An innovative method to assess micro-vibration performance at satellite-level
Correctly solving micro-vibration problems requires system-level engineering using FEM models of the spacecraft. However, the accuracy of the predictions strongly depends on the fidelity of the models, especially for the higher frequency range (above 100Hz ).
To provide an alternative to system-level performance assessment, especially when FEMs are missing or inaccurate, we developed a new technology that has received a lot of attention within the automotive industry based on the concept of blocked forces and virtual prototype assemblies to evaluate the system-level performance of active sources. Basically, it can be applied to any mechanical system, be it a car, an airplane, a boat, or a satellite.
The advantage of this method is that it does not require FEM models but only blocked forces, frequency response functions (FRF), and mount stiffness data when also mounts are involved.
In short, this approach allows the characterization of an active source component (e.g., a reaction wheel) independent of the receiver structure. It will enable the prediction of its performance when coupled to a receiver structure (e.g., a satellite). The source characterization can be done on a force measurement platform using a Simcenter SCADAS data acquisition system and Simcenter Testlab software.
The complete process of virtual prototype creation is part of our Simcenter Testlab VPA (Virtual Prototype Assembly) application. It enables engineers to create comprehensive digital twins of the satellite assembly to accurately predict micro-vibration performance at every stage of the development cycle of the spacecraft.
Below is a video demonstrating this process for an electric motor-vehicle assembly using experimentally derived models.
Since solving micro-vibration problems of spacecraft requires a lot of matter expertise, several engineering disciplines are involved. This tool provides a user-friendly environment that enables easy collaboration and makes the virtual vehicle accessible to everyone. It allows one to estimate the impact of their own customization at the system level with a simple click. It uses sub-structuring techniques that enable the engineers to quickly and accurately calculate predictions by combining the source models with the FRF assembled system.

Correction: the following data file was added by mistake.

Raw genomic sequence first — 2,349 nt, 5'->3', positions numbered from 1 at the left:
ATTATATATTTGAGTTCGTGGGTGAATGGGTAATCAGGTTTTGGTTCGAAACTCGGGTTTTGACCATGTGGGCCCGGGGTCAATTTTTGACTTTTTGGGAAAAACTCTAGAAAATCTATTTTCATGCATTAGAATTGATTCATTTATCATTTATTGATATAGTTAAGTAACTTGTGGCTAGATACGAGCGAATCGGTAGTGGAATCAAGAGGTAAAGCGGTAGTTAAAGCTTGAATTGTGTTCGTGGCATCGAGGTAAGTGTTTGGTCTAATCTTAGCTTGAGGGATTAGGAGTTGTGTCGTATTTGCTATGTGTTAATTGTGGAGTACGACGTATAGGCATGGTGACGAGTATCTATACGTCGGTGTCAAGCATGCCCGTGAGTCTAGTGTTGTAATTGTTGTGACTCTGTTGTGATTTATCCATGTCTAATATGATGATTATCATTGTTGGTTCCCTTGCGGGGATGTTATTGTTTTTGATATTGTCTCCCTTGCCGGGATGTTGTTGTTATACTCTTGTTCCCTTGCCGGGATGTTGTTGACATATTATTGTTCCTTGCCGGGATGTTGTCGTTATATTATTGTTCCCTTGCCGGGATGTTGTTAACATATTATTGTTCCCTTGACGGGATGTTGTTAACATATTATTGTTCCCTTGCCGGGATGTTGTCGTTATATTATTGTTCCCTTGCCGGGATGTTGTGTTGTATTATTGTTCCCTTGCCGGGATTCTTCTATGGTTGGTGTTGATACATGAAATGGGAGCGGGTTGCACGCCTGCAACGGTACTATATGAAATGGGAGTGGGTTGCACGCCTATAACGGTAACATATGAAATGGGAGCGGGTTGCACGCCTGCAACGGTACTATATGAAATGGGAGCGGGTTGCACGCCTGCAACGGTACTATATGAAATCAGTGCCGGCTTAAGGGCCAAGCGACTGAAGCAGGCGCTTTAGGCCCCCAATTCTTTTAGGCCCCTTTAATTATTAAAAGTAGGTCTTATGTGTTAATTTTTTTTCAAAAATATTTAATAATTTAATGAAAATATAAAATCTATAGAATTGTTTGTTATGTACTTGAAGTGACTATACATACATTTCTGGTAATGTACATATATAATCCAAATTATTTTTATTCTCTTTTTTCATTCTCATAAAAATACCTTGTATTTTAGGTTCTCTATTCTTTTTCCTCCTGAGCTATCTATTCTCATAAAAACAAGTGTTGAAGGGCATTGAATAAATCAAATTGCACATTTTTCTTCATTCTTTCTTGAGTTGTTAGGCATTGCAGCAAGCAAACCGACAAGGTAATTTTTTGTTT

So, are you curious to learn more details about this technology?
Maybe one day this technology will be part of your engineering tools to optimize the next-generation satellites for micro-vibrations.
I think the benefits and gains are apparent. It allows predicting the performance of onboard disturbance sources even before they get physically integrated onto the satellite, enables early detection of potential micro-vibration issues and system optimization in the early design phase. Moreover, it can be used with numerically and experimentally derived models, which is advantageous when reliable or validated FEM models of micro-vibration sources or satellites are unavailable.
Some time ago, I wrote a blog post where I discussed in more detail the concept of blocked forces and their application to predict system-level targets. A white paper on this topic is also available and can be found here.
A webinar on micro-vibration testing will be organized as part of an online Environment Testing master class on March 17, 2022. For the registration link and further details click below:
If you have any questions or want more information about this solution, you can reach me at this address email@example.com .